Long story short(er), she started preventing me to work on that tool anymore, and that's when I finally said it's too much. I mean, this is a boring job I managed to make it fun, real fun (and make accomplishments along the way) and this was clearly threatening to my boss, so I finally left.

tl;dr My point is, if you absolutely must stay there, try to find a way to bring out your passion for engineering/development/whatever out to play, even if the only toys available are those provided by your working environment. I bet you can always find something that can turn into a fun little side project. Especially if you only need 6 months to a year until you can switch jobs without burning any bridges.

Edit: The formatting is horrible... how can I better make it into paragraphs?

-----


I have a question related to this. Even though my primary role isn't development (I'm systems engineering), there is some programming work involved. If I pour a lot of effort into something good (say a tool kit that makes future code easier), it is very hard for me accept that the code is owned by the company I work for, and I can't use it on any future jobs. Kind of makes me want to do a so-so job, and save the good code for my personal projects. How do professional developers deal with this internal conflict, other than no caring about the code you write for work?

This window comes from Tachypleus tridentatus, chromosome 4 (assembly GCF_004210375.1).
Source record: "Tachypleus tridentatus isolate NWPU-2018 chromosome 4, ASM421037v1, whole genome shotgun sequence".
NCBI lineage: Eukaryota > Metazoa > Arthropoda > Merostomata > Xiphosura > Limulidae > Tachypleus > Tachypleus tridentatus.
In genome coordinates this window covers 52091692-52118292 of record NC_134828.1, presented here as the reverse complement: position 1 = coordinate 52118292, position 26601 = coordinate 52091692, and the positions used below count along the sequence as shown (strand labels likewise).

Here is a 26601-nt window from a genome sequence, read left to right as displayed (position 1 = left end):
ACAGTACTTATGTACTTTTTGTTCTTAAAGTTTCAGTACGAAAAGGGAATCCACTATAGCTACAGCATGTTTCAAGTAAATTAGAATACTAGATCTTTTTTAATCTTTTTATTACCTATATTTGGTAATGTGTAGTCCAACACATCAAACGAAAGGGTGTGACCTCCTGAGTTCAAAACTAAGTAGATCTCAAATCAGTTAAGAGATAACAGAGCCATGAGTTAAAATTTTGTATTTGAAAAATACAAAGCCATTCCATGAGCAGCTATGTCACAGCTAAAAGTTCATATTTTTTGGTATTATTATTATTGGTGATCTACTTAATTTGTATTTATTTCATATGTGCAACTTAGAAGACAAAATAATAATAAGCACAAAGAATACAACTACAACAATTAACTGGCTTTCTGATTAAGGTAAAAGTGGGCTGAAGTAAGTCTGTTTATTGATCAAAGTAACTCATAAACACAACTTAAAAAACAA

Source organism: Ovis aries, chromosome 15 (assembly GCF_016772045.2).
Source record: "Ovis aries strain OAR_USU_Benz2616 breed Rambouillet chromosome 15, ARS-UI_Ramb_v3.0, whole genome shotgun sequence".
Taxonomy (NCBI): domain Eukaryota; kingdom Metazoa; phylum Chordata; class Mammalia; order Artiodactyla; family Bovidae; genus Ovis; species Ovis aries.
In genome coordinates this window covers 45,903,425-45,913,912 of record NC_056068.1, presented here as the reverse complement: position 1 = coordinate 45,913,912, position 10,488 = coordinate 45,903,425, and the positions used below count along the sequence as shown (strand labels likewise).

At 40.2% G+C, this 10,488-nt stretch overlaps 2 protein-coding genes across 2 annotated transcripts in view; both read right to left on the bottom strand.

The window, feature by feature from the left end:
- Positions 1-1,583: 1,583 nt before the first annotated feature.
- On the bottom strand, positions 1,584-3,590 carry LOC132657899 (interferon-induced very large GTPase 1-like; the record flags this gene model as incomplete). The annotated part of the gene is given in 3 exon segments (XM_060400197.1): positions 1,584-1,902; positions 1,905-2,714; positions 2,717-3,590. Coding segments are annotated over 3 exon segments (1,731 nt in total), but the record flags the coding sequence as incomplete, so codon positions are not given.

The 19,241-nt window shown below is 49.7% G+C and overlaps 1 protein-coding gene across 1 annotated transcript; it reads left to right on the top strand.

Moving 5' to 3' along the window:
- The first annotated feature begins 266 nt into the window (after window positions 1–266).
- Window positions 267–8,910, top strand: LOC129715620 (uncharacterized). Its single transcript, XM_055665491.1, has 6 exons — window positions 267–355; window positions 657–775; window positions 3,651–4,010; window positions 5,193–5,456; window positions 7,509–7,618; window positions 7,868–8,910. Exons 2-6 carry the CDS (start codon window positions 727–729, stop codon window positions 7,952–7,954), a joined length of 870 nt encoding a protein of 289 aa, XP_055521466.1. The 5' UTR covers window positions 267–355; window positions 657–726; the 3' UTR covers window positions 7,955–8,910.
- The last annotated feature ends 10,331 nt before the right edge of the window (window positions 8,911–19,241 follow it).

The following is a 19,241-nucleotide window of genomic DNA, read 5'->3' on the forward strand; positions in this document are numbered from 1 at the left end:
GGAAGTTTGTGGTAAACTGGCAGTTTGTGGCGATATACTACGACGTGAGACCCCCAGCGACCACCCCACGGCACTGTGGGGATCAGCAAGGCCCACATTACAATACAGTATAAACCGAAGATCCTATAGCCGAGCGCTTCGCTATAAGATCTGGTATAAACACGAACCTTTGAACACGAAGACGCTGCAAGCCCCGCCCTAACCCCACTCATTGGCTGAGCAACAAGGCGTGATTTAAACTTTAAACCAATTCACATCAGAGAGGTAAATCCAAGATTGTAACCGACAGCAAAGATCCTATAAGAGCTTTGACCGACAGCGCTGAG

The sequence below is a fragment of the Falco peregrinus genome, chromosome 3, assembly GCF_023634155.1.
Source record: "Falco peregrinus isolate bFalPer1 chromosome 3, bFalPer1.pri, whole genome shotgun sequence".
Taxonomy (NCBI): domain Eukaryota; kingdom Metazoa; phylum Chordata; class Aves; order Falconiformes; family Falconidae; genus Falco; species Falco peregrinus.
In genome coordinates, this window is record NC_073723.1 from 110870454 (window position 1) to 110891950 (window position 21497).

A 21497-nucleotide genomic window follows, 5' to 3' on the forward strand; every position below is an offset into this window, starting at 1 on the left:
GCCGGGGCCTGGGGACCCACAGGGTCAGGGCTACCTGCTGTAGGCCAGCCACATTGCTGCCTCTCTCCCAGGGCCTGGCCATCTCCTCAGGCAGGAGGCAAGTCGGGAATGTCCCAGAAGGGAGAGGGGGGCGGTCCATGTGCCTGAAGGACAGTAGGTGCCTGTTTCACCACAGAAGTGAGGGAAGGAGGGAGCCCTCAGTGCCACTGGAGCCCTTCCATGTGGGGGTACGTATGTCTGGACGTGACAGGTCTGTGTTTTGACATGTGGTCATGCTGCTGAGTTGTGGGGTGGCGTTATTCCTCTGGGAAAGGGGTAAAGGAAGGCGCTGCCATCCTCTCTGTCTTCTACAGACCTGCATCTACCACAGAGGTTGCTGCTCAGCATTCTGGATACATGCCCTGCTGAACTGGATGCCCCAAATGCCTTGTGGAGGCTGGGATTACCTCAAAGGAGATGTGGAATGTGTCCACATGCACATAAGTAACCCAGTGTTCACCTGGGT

-----


Here's what I do: Work at a company that encourages/allows you to do free software development. Then you only have to write proprietary code that's not generally-useful anyway; no conflicts!

-----


"... do you have any tricks to motivate yourself in this type of situation?"

If you're looking for tricks, make sure you find tricks that work for long-term. Otherwise after a few meetings/projects/days/weeks, you'll start wondering again.

"... because I don't care about the product enough to put in the effort."